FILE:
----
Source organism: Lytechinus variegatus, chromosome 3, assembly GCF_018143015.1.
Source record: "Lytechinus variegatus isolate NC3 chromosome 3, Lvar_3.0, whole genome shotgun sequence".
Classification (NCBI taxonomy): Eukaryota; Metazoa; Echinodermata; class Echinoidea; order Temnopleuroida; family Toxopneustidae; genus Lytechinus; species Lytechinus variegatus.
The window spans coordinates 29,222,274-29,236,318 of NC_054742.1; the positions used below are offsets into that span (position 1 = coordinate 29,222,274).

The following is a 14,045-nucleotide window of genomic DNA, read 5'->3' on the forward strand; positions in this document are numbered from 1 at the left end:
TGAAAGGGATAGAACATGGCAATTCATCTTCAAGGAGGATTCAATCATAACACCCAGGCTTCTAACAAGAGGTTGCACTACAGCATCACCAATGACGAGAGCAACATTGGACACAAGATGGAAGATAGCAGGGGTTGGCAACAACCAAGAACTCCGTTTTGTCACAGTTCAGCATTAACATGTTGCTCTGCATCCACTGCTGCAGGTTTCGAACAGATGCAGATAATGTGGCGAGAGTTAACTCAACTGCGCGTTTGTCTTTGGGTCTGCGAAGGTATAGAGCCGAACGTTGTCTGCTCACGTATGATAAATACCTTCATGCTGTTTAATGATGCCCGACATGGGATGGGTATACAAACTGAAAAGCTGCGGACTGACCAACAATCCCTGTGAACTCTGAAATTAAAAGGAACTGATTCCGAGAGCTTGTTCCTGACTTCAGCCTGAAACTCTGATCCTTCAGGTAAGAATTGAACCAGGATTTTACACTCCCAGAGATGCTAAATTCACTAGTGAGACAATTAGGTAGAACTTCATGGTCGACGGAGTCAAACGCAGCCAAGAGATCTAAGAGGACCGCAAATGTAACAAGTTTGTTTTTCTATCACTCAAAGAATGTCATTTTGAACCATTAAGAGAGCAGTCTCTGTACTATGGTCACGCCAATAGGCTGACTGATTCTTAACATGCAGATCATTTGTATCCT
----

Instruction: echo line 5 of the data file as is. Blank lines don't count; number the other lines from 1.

The following is a 14,045-nucleotide window of genomic DNA, read 5'->3' on the forward strand; positions in this document are numbered from 1 at the left end: